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Baja California Sur | Riviera Maya

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  • Writer's pictureTerri Lynn Manna

The Best of La Paz Street Food: Part 2 of 2

Updated: May 10

Hello, hungry travellers! Welcome to Part 2 of our mini-series on the absolute best street foods here in La Paz.

taco on plastic plate street food vendor mexico
Photo by Cyrus Gomez on Unsplash

I trust in the last week you’ve had time to head over to the downtown Aramburo supermarket to pick up some steamy tamales from the vendor out front, and also gotten up early enough one morning to savour the flavour bombs that are tacos de carnitas. If you are reading this but missed last week’s Part 1, covering these essential yummies as well as the indigenous Baja fish taco, head over there now and catch up!

Today, I’m going to tell you about the last three of the five best street foods in La Paz, along with the location of my favourite vendors and how to ask for what you want once you get there.

3. Elotes and Esquites

These snacks are probably the most popular use of whole-kernel corn in Mexico today!

More than a staple food in Mexico, corn is alive with history. Harvested for more than 10,000 years and in more sizes and colours than you can imagine, to the Mexican people corn represents a gift from the gods.

Both elotes (ay-lo-tays) and esquites (es-ki-tes) come from cobs of corn that have been boiled or roasted, and then traditionally served to the customer with a squeeze of fresh lime juice, a sprinkle of smokey chili powder, and some salt. The only difference between elotes and esquites is that elotes are served on the cob and esquites have the corn kernels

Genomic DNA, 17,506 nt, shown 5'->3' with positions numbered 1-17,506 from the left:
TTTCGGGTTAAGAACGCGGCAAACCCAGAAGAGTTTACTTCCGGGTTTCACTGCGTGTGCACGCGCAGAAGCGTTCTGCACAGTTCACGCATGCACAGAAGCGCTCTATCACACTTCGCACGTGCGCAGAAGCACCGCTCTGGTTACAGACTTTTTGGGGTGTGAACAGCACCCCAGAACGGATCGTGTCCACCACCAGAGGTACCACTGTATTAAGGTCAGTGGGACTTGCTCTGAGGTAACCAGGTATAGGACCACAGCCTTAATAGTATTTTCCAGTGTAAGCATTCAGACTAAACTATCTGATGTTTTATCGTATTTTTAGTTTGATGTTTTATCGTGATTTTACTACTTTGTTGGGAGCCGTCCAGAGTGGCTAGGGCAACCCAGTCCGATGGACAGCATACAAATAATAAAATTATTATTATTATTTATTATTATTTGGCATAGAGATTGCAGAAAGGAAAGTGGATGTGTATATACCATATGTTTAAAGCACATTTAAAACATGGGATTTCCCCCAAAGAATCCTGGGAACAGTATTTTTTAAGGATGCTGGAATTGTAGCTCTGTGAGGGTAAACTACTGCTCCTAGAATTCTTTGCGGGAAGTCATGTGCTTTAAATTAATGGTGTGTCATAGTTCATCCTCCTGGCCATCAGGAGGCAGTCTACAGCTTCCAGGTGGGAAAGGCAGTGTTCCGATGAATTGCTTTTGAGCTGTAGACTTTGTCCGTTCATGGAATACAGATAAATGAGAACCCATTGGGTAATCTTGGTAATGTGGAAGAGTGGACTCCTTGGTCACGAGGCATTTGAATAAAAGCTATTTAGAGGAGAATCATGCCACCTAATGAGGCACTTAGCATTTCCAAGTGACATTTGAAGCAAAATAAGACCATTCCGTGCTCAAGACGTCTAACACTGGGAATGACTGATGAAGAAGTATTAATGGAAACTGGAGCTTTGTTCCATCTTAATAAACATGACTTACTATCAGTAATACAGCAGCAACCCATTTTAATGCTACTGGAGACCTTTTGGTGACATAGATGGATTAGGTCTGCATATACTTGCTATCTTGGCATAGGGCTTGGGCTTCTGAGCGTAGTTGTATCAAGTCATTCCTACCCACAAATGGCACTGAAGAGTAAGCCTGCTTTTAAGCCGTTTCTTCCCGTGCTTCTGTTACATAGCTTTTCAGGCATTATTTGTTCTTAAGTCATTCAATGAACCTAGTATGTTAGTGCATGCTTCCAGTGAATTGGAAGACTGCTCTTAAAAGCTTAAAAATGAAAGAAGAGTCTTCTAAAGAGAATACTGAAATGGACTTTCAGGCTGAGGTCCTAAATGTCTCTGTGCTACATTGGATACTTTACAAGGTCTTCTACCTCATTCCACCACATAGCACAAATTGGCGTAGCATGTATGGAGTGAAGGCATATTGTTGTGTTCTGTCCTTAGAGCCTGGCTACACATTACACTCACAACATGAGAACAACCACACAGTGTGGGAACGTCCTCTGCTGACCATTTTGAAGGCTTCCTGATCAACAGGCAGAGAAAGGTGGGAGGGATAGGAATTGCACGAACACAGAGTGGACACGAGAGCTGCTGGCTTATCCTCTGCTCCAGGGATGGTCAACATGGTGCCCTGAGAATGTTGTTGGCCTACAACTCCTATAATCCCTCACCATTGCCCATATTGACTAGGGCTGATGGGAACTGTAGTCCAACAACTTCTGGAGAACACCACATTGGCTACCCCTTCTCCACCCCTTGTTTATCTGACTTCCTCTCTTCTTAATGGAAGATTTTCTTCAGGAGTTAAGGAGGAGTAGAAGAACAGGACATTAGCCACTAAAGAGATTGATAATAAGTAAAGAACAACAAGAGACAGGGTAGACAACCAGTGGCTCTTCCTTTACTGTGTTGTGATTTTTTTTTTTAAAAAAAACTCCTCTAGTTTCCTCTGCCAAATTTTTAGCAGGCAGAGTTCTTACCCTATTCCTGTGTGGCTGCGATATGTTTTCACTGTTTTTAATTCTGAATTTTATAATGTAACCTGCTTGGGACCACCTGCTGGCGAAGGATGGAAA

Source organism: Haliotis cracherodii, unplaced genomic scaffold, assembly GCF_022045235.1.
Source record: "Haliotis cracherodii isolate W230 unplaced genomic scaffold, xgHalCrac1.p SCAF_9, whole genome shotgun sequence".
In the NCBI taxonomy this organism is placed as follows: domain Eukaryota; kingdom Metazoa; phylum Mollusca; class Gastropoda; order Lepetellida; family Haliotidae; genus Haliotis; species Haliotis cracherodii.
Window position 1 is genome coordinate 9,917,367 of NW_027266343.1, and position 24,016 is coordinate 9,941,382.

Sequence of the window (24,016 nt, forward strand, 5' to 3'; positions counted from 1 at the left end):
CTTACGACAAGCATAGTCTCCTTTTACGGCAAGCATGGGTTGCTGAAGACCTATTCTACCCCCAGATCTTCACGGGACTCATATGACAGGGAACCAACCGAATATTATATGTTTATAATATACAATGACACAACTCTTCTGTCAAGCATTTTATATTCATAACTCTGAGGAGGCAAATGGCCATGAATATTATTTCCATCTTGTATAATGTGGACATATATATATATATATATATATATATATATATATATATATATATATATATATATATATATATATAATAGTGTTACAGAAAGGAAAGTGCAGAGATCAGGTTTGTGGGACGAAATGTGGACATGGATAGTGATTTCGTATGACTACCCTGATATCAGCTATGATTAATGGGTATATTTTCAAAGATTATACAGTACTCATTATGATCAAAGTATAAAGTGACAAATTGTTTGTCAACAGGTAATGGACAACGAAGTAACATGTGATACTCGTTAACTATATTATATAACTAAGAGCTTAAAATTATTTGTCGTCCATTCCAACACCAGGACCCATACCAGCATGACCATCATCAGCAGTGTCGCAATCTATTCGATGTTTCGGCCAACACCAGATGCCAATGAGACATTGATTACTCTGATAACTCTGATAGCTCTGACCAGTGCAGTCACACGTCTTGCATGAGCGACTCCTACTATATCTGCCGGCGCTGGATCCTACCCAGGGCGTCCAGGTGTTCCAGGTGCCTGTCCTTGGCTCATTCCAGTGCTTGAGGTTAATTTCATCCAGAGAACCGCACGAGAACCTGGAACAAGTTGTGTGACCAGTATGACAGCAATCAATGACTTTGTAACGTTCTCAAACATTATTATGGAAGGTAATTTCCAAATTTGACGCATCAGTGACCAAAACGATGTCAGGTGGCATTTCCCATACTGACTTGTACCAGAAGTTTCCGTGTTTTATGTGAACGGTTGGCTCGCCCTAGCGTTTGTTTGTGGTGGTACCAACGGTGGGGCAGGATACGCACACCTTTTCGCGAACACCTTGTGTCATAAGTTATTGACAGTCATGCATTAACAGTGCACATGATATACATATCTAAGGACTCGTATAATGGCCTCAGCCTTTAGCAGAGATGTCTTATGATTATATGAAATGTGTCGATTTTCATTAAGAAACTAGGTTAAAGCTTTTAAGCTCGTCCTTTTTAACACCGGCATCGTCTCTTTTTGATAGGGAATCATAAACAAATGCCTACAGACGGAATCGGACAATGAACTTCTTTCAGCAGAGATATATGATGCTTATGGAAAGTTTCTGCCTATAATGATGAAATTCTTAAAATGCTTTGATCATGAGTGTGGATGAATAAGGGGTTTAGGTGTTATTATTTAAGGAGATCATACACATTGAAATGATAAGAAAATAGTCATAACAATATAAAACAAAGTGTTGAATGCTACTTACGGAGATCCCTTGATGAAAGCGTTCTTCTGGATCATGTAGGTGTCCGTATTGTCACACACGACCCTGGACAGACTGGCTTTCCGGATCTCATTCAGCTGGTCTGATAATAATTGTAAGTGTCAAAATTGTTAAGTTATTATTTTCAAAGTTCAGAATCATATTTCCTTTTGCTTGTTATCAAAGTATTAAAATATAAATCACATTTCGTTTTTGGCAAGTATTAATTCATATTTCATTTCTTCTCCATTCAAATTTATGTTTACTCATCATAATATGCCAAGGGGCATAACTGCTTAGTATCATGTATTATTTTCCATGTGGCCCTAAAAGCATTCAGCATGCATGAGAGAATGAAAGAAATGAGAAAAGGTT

shaved off the cob for you and served in a cup with a spoon.

elote corn on the cob mexican street food with chili
Photo by Diego Lozano on Unsplash

Today, most La Paz vendors also offer a

mayonnaise-based cream sauce and cotija cheese, similar to a mild feta, on top of the traditional lime juice and spices (these ingredients aren’t considered “traditional” because dairy wasn’t part of the diet in Mexico until after the Spaniards introduced domesticated cows and goats). Some vendors go one giant leap further into the loving arms of the new generation, and mix the whole thing up in a bag of Tostitoes chips with a nice squirt of chamoy sauce over everything!

I find that the best way to baby-step this street food for first-timers is to ask for, “solo un poco de mayonesa, por favor”, or even, “sin chamoy”, for those of us who don’t have the pallet for the spicy-sweet candy flavours that are so popular in Mexico but are definitely not something we’re used to a little further north. If you wanna just jump in with both feet, ask for, “con todo, por favor”!

Protip: If you’re originally from countries such as Canada or the United States, then you have likely been raised with sweet yellow corn. The elote corn kernel is white and more starchy than what you’re used to, so know that most of the incredible flavour here comes from the combinations of the toppings, with the shy but revered white corn acting as the solid foundation from which this truly Mexican street food shines.